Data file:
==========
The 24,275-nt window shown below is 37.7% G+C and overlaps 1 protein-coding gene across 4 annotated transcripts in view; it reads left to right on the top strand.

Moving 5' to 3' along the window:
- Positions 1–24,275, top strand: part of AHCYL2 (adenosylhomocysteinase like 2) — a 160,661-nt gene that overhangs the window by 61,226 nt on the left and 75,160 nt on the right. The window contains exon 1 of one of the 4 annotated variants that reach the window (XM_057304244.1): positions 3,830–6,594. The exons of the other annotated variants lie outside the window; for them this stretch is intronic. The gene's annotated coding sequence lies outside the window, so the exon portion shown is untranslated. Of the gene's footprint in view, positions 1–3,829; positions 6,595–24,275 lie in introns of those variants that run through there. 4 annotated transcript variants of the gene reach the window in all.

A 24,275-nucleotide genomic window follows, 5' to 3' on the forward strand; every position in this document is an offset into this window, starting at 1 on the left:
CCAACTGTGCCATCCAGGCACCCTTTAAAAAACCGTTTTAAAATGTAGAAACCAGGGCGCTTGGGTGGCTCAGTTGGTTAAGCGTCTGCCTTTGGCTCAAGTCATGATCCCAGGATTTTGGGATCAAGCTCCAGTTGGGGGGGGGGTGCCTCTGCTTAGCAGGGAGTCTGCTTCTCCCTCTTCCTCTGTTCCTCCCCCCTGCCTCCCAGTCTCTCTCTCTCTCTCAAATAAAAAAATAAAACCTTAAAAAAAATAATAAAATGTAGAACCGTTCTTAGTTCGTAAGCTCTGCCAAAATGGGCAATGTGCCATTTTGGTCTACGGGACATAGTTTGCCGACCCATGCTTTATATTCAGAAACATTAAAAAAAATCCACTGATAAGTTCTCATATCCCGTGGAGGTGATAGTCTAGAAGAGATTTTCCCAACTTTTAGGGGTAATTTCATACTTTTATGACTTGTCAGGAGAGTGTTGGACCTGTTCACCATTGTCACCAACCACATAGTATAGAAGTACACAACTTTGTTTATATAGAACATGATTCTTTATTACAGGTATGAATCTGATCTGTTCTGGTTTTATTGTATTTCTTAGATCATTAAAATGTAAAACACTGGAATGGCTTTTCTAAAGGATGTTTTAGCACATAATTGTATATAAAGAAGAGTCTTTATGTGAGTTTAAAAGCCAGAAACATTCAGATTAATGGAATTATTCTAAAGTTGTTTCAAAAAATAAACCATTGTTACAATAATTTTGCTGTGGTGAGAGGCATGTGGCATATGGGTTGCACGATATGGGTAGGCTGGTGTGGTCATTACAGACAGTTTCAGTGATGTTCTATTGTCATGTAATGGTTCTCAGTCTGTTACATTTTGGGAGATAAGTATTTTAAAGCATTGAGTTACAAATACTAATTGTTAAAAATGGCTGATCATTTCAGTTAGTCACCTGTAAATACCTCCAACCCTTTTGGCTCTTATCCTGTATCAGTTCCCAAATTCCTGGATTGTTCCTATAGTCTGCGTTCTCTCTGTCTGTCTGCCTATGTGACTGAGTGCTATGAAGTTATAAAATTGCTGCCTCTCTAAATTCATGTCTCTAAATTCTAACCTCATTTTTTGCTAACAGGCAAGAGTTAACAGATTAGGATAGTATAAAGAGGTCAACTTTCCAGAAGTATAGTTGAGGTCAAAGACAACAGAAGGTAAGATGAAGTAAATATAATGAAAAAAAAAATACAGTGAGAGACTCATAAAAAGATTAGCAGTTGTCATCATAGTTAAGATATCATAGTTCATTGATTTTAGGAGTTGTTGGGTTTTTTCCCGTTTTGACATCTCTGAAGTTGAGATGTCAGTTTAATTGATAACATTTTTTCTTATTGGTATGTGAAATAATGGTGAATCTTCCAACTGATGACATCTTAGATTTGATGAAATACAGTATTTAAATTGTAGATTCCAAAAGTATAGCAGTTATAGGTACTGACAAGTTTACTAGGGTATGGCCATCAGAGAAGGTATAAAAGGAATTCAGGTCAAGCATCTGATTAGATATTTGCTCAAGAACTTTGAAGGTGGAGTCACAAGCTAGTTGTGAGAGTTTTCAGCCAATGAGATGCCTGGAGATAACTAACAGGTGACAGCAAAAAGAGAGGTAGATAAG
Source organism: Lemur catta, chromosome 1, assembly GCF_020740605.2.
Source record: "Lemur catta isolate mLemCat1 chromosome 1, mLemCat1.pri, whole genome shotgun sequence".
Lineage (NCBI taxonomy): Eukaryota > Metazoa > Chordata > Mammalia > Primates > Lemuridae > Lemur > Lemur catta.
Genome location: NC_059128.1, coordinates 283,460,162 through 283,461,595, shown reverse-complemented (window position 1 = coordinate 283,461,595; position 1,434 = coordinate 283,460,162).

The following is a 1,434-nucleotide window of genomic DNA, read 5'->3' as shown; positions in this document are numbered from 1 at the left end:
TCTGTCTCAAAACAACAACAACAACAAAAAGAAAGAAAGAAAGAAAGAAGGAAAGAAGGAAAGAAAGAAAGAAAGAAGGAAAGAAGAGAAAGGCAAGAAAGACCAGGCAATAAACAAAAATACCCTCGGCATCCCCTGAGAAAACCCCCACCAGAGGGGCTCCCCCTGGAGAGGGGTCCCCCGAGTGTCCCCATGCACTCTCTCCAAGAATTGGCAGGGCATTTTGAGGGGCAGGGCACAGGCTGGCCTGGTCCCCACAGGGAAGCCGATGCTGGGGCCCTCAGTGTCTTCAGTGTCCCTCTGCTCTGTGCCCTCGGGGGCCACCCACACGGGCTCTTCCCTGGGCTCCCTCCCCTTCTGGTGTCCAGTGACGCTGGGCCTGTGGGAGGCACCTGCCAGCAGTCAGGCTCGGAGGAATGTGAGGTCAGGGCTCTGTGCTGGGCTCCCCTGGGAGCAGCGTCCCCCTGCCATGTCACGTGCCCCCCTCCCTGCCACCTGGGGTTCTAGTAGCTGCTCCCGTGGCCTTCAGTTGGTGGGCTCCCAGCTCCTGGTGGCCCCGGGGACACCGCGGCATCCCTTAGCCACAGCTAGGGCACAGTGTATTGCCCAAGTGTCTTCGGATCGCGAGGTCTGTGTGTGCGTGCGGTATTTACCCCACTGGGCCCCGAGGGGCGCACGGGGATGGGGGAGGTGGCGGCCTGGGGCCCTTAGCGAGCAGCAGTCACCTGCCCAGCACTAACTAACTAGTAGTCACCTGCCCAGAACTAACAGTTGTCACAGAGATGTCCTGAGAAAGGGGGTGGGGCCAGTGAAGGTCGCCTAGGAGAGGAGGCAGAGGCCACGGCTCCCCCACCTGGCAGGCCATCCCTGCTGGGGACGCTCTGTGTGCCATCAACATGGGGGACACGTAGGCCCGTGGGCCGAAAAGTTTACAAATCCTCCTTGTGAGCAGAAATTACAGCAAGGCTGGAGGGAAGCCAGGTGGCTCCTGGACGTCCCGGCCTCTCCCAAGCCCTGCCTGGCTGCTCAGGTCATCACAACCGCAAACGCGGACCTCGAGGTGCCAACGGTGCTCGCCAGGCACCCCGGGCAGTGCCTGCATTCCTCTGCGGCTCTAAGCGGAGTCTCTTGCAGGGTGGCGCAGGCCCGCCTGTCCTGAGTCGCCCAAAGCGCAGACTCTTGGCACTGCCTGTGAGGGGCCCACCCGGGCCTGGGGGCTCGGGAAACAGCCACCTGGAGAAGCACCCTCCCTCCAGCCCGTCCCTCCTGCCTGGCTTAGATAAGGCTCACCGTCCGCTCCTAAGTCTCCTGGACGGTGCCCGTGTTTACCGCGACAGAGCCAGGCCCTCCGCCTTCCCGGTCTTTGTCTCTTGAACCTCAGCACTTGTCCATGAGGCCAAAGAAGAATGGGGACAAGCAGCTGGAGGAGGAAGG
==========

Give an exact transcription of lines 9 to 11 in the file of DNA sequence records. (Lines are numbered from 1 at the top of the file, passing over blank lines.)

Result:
Genome location: NC_059128.1, coordinates 283,460,162 through 283,461,595, shown reverse-complemented (window position 1 = coordinate 283,461,595; position 1,434 = coordinate 283,460,162).

The following is a 1,434-nucleotide window of genomic DNA, read 5'->3' as shown; positions in this document are numbered from 1 at the left end:
TCTGTCTCAAAACAACAACAACAACAAAAAGAAAGAAAGAAAGAAAGAAGGAAAGAAGGAAAGAAAGAAAGAAAGAAGGAAAGAAGAGAAAGGCAAGAAAGACCAGGCAATAAACAAAAATACCCTCGGCATCCCCTGAGAAAACCCCCACCAGAGGGGCTCCCCCTGGAGAGGGGTCCCCCGAGTGTCCCCATGCACTCTCTCCAAGAATTGGCAGGGCATTTTGAGGGGCAGGGCACAGGCTGGCCTGGTCCCCACAGGGAAGCCGATGCTGGGGCCCTCAGTGTCTTCAGTGTCCCTCTGCTCTGTGCCCTCGGGGGCCACCCACACGGGCTCTTCCCTGGGCTCCCTCCCCTTCTGGTGTCCAGTGACGCTGGGCCTGTGGGAGGCACCTGCCAGCAGTCAGGCTCGGAGGAATGTGAGGTCAGGGCTCTGTGCTGGGCTCCCCTGGGAGCAGCGTCCCCCTGCCATGTCACGTGCCCCCCTCCCTGCCACCTGGGGTTCTAGTAGCTGCTCCCGTGGCCTTCAGTTGGTGGGCTCCCAGCTCCTGGTGGCCCCGGGGACACCGCGGCATCCCTTAGCCACAGCTAGGGCACAGTGTATTGCCCAAGTGTCTTCGGATCGCGAGGTCTGTGTGTGCGTGCGGTATTTACCCCACTGGGCCCCGAGGGGCGCACGGGGATGGGGGAGGTGGCGGCCTGGGGCCCTTAGCGAGCAGCAGTCACCTGCCCAGCACTAACTAACTAGTAGTCACCTGCCCAGAACTAACAGTTGTCACAGAGATGTCCTGAGAAAGGGGGTGGGGCCAGTGAAGGTCGCCTAGGAGAGGAGGCAGAGGCCACGGCTCCCCCACCTGGCAGGCCATCCCTGCTGGGGACGCTCTGTGTGCCATCAACATGGGGGACACGTAGGCCCGTGGGCCGAAAAGTTTACAAATCCTCCTTGTGAGCAGAAATTACAGCAAGGCTGGAGGGAAGCCAGGTGGCTCCTGGACGTCCCGGCCTCTCCCAAGCCCTGCCTGGCTGCTCAGGTCATCACAACCGCAAACGCGGACCTCGAGGTGCCAACGGTGCTCGCCAGGCACCCCGGGCAGTGCCTGCATTCCTCTGCGGCTCTAAGCGGAGTCTCTTGCAGGGTGGCGCAGGCCCGCCTGTCCTGAGTCGCCCAAAGCGCAGACTCTTGGCACTGCCTGTGAGGGGCCCACCCGGGCCTGGGGGCTCGGGAAACAGCCACCTGGAGAAGCACCCTCCCTCCAGCCCGTCCCTCCTGCCTGGCTTAGATAAGGCTCACCGTCCGCTCCTAAGTCTCCTGGACGGTGCCCGTGTTTACCGCGACAGAGCCAGGCCCTCCGCCTTCCCGGTCTTTGTCTCTTGAACCTCAGCACTTGTCCATGAGGCCAAAGAAGAATGGGGACAAGCAGCTGGAGGAGGAAGG